If you have ever been to physical therapy, had personal training, or even just looked up how to start a weight lifting program online, there is one thing in common, the number ten. Most recommendations that professionals give when performing any kind of resistance training, especially for novices or for rehab, is “3 sets of 10”…but have you ever wondered why?
Well, it all started back in 1940’s when Dr. Thomas DeLorme proposed a progressive loading program while he rehabilitated soldiers after World War II. Being into weightlifting himself, he went against the recommendations of the time to avoid weight lifting, believing that it could have beneficial effects in rehabilitation.
His first “patient” was Sgt. Thaddeus Kawalek, an older veteran struggling with a knee injury. Dr. DeLorme developed a progressive loading program based on three sets of ten repetitions. His program is set for the subject to perform the first set at 50% of the ten rep maximum, then 75%, and finally 100% of the ten repetition max. This indicates that the weights would be increased with every set. The results exceeded expectations and Sgt. Kawalek recovered from his knee injury much faster than patients with similar conditions. Because of this, DeLorme’s method has become the fundamental principle of all resistance training programs. Of note is the 10 repetition maximum, indicating that the person will struggle to complete all ten repetitions.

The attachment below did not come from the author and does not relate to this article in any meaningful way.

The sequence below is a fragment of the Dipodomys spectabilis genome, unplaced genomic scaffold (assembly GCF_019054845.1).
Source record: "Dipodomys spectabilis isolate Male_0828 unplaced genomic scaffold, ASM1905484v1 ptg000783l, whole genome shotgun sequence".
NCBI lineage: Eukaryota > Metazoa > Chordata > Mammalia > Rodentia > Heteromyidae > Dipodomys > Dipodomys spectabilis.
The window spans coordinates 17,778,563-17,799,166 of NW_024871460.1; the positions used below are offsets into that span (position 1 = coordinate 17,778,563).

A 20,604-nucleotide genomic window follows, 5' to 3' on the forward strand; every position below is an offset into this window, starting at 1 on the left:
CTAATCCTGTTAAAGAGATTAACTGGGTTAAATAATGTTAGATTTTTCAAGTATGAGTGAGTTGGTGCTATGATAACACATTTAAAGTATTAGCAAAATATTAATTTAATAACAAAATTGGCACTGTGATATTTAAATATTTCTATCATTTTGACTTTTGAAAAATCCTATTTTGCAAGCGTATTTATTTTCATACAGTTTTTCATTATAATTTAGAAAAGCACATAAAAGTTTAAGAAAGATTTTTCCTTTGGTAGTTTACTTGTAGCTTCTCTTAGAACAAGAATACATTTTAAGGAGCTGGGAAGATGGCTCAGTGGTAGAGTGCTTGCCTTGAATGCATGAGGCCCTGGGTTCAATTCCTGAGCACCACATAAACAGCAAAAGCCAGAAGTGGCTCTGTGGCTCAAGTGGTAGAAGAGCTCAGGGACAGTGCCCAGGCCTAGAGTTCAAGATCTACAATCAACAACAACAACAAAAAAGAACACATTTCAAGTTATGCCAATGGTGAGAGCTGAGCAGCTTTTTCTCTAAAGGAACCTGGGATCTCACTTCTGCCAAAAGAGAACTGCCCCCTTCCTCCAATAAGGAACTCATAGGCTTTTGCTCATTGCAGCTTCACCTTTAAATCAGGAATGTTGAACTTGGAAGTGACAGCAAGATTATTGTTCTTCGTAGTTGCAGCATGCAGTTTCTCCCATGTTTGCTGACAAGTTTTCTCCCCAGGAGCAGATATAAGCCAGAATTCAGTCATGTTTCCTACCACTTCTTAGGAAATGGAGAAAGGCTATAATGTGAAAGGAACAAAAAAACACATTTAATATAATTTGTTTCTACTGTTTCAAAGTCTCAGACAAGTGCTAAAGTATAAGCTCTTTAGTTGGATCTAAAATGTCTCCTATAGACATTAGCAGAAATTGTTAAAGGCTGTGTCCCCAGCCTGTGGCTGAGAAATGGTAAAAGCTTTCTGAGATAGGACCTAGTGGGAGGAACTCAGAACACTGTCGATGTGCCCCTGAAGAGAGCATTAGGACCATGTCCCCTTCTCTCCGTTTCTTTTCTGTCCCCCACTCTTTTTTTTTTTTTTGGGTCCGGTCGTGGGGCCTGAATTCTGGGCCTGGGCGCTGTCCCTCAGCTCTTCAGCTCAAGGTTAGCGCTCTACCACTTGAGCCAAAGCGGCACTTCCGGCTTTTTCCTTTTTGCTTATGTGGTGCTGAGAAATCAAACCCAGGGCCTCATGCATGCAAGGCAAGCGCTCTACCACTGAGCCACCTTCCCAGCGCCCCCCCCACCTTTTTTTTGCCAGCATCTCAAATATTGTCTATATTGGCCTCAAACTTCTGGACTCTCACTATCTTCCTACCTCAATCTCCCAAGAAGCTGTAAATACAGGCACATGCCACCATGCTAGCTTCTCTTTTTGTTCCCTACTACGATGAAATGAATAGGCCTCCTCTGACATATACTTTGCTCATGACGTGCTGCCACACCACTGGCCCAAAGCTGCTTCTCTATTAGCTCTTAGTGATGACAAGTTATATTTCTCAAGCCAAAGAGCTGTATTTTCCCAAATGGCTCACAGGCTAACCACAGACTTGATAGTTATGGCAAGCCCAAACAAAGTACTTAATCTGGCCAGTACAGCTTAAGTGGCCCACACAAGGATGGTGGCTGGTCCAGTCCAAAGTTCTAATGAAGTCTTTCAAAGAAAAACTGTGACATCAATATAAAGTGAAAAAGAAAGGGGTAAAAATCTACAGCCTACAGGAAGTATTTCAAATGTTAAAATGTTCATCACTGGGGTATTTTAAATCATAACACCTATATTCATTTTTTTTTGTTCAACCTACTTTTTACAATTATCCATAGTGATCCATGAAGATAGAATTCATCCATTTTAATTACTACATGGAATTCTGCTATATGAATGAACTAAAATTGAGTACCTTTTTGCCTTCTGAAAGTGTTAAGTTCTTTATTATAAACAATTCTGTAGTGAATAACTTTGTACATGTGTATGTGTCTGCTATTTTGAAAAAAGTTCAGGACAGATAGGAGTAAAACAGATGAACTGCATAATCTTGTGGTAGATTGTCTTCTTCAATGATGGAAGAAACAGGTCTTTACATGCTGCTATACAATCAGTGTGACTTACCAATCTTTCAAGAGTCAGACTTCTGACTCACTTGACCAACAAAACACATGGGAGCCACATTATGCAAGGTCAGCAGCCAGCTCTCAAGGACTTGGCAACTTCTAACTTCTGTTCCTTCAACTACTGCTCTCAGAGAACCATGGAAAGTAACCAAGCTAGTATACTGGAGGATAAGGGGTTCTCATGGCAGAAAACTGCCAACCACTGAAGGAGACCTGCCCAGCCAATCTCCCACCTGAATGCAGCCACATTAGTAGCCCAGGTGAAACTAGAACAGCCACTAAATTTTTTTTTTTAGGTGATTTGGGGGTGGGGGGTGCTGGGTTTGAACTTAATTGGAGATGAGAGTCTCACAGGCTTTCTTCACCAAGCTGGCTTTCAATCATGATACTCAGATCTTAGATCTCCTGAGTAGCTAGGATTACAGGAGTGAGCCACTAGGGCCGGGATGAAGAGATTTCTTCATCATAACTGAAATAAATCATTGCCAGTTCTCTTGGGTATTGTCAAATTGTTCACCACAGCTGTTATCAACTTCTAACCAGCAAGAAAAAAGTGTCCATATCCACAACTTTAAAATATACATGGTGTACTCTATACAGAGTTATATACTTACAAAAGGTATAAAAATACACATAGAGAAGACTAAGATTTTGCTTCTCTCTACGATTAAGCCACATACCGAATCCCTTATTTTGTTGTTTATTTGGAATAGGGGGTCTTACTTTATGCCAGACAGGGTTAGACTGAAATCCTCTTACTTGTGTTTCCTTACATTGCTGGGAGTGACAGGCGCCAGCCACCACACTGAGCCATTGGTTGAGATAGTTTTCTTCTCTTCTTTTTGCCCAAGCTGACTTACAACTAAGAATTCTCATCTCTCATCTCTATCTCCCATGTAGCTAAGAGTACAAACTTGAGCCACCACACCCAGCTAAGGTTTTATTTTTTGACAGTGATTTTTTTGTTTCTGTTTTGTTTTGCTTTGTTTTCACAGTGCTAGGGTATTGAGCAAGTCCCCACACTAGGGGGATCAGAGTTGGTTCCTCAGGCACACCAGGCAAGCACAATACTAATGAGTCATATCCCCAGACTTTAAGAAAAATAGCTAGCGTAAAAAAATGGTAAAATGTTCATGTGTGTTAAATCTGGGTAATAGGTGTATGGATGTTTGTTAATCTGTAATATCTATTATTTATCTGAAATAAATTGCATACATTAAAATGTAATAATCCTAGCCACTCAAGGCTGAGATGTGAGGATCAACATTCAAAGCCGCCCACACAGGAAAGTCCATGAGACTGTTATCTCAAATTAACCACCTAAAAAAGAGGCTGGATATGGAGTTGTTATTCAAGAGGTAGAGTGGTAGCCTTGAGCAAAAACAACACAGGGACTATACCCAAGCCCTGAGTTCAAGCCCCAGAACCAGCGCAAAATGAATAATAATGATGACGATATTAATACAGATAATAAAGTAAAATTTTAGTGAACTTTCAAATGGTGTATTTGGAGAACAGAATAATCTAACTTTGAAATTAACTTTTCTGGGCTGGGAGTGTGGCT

There is an opposite theory, called the Oxford Principle, where the persons first set is the ten repetition max, the second is reduced to 75%, and the final set is 50%. Is there a difference in the training methods? According to Fish, et al in 2003 and DaSilva, et al in 2010, no. Each method resulted in comparable muscle gains with a low risk of injury, the low risk of injury being the key component in why these methods have also been adapted for use in physical therapy.
So there you have it. The reason so many programs use three sets of ten is because of Dr. Thomas DeLorme.
Todd, Janice S, et al. “Thomas L. DeLorme and the Science of Progressive Resistance Exercise”. Journal of Strength and Conditioning Research. 2012 (11): 2913–2923
Fish, D, et al. “Optimal resistance training: comparison of DeLorme with Oxford techniques” Am Journal of Phys Rehabilitation. 2003; 82: 903-909
Da Silva, et al. “Comparison of DeLorme with Oxford Resistance training techniques: Effects of training of muscle damage markers.” Biology Sport 2010; 27:77-81.
Written by Dr. Travis Stoner PT, DPT, OCS, COMPT, FAAOMPT